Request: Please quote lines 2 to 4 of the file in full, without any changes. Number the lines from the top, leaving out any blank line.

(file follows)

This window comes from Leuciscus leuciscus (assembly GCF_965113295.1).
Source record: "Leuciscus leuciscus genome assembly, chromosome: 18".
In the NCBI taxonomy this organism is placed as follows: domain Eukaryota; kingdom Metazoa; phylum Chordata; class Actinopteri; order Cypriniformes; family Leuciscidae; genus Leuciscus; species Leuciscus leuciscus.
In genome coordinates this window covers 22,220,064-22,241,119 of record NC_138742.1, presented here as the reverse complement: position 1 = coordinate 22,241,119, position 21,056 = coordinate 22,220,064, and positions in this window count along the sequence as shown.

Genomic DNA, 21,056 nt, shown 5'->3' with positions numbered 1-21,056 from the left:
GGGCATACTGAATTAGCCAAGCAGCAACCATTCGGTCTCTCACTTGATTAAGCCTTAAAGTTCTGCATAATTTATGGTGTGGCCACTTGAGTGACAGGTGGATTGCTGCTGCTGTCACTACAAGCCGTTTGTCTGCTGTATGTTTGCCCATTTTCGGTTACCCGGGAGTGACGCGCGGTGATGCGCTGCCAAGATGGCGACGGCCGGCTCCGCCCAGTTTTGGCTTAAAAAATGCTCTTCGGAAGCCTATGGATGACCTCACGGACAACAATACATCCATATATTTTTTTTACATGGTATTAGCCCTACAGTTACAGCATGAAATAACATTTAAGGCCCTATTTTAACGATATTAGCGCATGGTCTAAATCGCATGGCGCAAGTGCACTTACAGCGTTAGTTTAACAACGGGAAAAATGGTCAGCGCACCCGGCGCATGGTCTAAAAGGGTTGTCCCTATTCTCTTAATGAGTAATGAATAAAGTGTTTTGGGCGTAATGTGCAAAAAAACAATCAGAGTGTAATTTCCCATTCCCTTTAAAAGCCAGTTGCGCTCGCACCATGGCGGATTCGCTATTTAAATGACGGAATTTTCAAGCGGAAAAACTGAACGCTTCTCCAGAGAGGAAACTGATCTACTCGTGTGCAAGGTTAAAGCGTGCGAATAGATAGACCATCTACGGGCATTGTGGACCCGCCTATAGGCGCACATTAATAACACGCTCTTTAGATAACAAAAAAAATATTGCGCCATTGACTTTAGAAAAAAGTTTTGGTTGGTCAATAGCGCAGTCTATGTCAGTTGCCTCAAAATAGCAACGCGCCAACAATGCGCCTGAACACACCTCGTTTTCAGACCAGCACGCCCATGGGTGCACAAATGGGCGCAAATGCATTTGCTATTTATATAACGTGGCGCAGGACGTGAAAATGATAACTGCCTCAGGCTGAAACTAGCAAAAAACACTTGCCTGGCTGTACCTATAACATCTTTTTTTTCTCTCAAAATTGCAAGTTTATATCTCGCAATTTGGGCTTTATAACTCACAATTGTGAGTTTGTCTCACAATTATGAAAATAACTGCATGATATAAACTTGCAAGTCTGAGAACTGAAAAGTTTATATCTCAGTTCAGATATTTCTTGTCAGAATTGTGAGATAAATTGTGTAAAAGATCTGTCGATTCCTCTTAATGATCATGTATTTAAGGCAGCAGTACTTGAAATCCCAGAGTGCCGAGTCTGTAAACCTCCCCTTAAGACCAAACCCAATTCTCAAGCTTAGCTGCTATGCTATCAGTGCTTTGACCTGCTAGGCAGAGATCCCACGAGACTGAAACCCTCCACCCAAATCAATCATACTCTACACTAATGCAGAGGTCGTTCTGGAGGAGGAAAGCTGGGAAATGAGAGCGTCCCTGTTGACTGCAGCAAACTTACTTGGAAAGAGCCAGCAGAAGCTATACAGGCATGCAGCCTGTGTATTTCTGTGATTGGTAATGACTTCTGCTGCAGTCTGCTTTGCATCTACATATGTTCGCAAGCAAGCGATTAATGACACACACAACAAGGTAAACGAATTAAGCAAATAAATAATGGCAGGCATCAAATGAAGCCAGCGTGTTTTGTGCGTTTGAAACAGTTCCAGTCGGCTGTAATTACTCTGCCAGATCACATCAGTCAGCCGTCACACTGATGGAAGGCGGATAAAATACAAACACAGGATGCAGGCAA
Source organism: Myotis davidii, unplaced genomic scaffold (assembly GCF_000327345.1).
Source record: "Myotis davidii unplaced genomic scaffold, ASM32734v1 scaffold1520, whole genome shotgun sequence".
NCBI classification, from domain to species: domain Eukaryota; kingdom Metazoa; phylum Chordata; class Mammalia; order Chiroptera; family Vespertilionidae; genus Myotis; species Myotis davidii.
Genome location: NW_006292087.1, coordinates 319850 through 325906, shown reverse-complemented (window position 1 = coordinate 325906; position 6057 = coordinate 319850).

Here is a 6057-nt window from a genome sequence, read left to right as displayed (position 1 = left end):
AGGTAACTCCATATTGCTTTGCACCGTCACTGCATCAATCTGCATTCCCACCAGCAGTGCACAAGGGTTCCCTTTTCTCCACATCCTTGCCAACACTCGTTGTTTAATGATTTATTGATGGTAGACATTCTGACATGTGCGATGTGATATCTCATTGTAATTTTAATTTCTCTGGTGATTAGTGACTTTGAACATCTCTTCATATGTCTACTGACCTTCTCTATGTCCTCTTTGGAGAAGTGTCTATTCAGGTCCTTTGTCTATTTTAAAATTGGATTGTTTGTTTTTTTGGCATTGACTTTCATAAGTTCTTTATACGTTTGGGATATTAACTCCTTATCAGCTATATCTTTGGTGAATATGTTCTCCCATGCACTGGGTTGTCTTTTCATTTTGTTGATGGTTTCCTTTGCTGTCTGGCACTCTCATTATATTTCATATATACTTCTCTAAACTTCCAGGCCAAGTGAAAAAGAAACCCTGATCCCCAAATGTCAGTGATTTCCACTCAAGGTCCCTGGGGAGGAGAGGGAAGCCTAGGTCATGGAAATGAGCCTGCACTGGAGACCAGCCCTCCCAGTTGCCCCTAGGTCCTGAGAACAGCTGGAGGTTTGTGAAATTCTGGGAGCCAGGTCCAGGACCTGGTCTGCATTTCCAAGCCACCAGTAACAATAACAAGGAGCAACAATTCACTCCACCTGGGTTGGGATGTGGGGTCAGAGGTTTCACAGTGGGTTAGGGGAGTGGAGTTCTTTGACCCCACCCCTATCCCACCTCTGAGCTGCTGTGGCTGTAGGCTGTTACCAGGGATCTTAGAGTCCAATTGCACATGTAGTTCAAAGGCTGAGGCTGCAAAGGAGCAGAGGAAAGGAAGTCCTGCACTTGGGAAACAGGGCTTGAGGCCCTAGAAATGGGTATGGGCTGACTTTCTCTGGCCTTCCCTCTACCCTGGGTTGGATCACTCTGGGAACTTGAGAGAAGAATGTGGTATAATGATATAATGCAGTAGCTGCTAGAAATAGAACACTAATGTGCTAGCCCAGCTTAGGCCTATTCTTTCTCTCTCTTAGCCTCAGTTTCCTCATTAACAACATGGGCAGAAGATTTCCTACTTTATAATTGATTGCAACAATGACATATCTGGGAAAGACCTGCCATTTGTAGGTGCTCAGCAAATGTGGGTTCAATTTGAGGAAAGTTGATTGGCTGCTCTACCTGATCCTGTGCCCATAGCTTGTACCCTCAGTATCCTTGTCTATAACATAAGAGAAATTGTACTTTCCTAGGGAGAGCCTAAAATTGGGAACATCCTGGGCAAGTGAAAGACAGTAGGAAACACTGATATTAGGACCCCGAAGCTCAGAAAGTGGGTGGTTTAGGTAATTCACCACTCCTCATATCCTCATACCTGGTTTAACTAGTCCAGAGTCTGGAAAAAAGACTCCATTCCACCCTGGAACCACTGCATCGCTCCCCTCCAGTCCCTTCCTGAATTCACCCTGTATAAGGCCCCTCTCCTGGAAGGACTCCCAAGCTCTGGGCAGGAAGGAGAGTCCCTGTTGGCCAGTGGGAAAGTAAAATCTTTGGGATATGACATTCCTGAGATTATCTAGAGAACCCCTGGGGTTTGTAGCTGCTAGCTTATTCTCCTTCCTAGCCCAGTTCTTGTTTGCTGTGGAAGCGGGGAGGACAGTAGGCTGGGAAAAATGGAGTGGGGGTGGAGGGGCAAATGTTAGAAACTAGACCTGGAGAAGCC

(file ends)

Source record: "Leuciscus leuciscus genome assembly, chromosome: 18".
In the NCBI taxonomy this organism is placed as follows: domain Eukaryota; kingdom Metazoa; phylum Chordata; class Actinopteri; order Cypriniformes; family Leuciscidae; genus Leuciscus; species Leuciscus leuciscus.
In genome coordinates this window covers 22,220,064-22,241,119 of record NC_138742.1, presented here as the reverse complement: position 1 = coordinate 22,241,119, position 21,056 = coordinate 22,220,064, and positions in this window count along the sequence as shown.